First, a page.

I used to joke that my dog was my beta baby, and we were testing our parenting abilities on her before committing to the real thing. And while I will acknowledge that puppies and babies are vastly different creatures to raise (who’s more challenging is still up for debate in our particular household), it was immensely helpful getting a high-energy puppy before we had a baby. With our first, very, very broken dog, we were able to practice sleepless nights, so by the time baby came around, lack of rest didn’t leave us shell shocked. And with puppy number two, we had no choice but to get our logistical shit together, because puppies need stability and structure and regular potty breaks. So we forced ourselves to adopt a consistent routine throughout the week to ensure that she gets enough walks, attention, and care. And I had to start sleeping more regularly, because my pain-in-the-ass animal wakes up at 6:45 on the nose, rain or shine. So by the time our kid was born, our routine was already halfway to where it needed to be, whereas two years ago we were basically living in anarchy. And we have the world’s biggest lap dog to thank for that.
3. Meal boxes are still great.
I’m embarrassed to admit, but the part of parenthood I was most anxious about was… dinner. Nope, not the crying. Not the diapers. Not the sleepless nights. Dinner. As you may recall, meal planning has always been a weakness in our household. So I just couldn’t wrap my head around how I was going to get dinner on the table each night (I cook, Michael cleans) with a whole new human in our household to care for. Blue Apron was great while it lasted, but those damn meals took nearly an hour to prepare. So I went on a mission to find a meal box that was delicious and family friendly.
For a while, we were doing Gobble, which promises to take 15 minutes from start to finish. It was by far the fastest meal box I’ve ever used (the longest any meal ever took was 25 minutes from start to finish), and it’s great if you like meat and potatoes. But the recipes didn’t feel complex enough to warrant the cost, and the ingredients weren’t quite as fresh as I’d like (if I’m going to microwave mashed potatoes, I might as well go the grocery store and buy them by the tub). After a metric ton of research, we recently switched to Sun Basket, and so far, it’s been filling the gap in our nightly routine. They have a set of quick dinner options with every menu, so most of what we get each week takes less than 30 minutes from prep to plate. And unlike Blue Apron and Gobble, they are more health-forward (most of the meals we eat are under 600 calories, with organic ingredients, and a good mix of vegetables and proteins). Right now our baby eats his own dinner, then we put him to bed and make our own dinner, but I’m hoping we can keep on trucking with our meal boxes once he’s a little older and eating with us at the dinner table. Because I tried to do a spontaneous grocery shopping trip once last month, and I ended up spending $300 and walking out with no idea what I’d bought. Seriously, I can’t be trusted y’all.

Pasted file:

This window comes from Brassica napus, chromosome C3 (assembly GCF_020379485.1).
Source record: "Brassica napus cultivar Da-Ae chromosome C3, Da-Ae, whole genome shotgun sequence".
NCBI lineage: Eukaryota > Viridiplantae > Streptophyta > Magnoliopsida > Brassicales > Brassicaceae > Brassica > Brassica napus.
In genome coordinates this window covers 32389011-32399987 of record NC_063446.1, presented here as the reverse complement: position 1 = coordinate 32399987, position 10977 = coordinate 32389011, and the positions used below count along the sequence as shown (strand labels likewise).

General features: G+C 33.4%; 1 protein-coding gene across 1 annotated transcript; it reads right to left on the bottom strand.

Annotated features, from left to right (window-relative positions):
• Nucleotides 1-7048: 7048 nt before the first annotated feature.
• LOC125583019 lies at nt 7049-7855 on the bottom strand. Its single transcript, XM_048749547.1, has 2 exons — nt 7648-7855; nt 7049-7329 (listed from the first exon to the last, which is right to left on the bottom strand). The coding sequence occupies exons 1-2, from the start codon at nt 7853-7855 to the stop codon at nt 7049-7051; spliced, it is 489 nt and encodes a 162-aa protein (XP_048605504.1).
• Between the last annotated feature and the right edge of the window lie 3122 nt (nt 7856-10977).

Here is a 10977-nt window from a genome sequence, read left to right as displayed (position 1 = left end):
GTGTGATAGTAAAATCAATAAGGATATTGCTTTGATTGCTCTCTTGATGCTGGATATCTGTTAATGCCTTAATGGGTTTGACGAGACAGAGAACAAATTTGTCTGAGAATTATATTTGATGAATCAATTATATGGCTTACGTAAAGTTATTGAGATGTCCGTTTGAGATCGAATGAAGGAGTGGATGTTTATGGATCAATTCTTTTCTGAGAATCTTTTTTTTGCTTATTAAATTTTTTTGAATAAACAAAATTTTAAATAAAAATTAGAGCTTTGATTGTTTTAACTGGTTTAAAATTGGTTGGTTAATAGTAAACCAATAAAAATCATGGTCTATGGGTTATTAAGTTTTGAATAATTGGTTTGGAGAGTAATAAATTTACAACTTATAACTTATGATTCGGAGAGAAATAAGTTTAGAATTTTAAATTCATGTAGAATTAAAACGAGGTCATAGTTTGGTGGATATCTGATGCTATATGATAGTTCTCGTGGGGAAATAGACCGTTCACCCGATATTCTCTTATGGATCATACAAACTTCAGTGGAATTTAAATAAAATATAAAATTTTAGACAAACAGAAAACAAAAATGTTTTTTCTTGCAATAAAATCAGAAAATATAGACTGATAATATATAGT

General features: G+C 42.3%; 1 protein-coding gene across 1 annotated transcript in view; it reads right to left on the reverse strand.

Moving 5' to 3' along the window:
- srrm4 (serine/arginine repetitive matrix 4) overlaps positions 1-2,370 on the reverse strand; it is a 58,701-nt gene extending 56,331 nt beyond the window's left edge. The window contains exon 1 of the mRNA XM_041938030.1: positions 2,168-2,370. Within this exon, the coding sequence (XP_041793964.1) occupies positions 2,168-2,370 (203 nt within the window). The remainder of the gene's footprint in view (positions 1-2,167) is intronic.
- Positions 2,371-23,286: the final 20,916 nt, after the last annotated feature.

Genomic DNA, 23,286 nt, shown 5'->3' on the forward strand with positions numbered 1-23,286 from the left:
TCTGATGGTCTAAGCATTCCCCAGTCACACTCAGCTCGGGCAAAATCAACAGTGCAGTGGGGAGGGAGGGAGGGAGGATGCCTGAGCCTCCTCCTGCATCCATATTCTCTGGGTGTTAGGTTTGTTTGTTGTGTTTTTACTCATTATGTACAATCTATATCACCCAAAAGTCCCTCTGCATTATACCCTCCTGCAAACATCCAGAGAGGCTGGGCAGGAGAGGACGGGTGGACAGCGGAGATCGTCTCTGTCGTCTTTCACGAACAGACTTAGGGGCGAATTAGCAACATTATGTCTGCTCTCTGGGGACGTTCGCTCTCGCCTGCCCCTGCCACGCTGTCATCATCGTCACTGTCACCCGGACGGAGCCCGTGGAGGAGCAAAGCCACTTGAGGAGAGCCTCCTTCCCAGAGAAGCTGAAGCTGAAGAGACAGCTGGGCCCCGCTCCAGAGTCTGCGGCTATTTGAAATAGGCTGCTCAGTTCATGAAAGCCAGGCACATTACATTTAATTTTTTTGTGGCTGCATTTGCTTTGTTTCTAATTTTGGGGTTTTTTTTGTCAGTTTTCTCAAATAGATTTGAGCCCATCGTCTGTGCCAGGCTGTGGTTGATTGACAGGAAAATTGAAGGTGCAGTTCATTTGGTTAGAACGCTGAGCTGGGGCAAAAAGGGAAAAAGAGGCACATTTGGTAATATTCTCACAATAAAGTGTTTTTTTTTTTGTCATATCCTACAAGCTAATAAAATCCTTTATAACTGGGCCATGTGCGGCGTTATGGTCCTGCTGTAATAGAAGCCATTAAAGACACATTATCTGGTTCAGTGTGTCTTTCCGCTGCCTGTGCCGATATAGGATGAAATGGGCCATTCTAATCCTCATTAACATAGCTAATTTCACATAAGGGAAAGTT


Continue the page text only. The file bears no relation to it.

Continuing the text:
4. Everyone is a friend.
I won’t mince words here. It can be overwhelming raising a baby without much family support nearby. Adding to our isolation, Michael and I work an hour away from each other. So when it came time to pick the aforementioned daycare, we had to choose a “default” parent. Aka the person who would do drop offs and pickups and get the kid from daycare when he’s sick. And since I was offered the flexibility to go back to work at 90 percent time (meaning I go in at 10 a.m. every morning instead of 9 a.m.), I drew that short straw. (Or, well, the long straw depending on how you look at it. I really enjoy the extra time I get with Lincoln at daycare drop off and pickup.) But even with the added work flexibility, our days… are long. And they look something like this:
- 6:00–6:30: Wake up, give baby bottle, snuggle in bed for a minute
- 7:15: Michael leaves for work at 7:15 while the kiddo and I get ready for school and work. We do breakfast, pack lunches, and every other day(ish) I strap my kid into a baby seat in the bathroom so I can take a shower.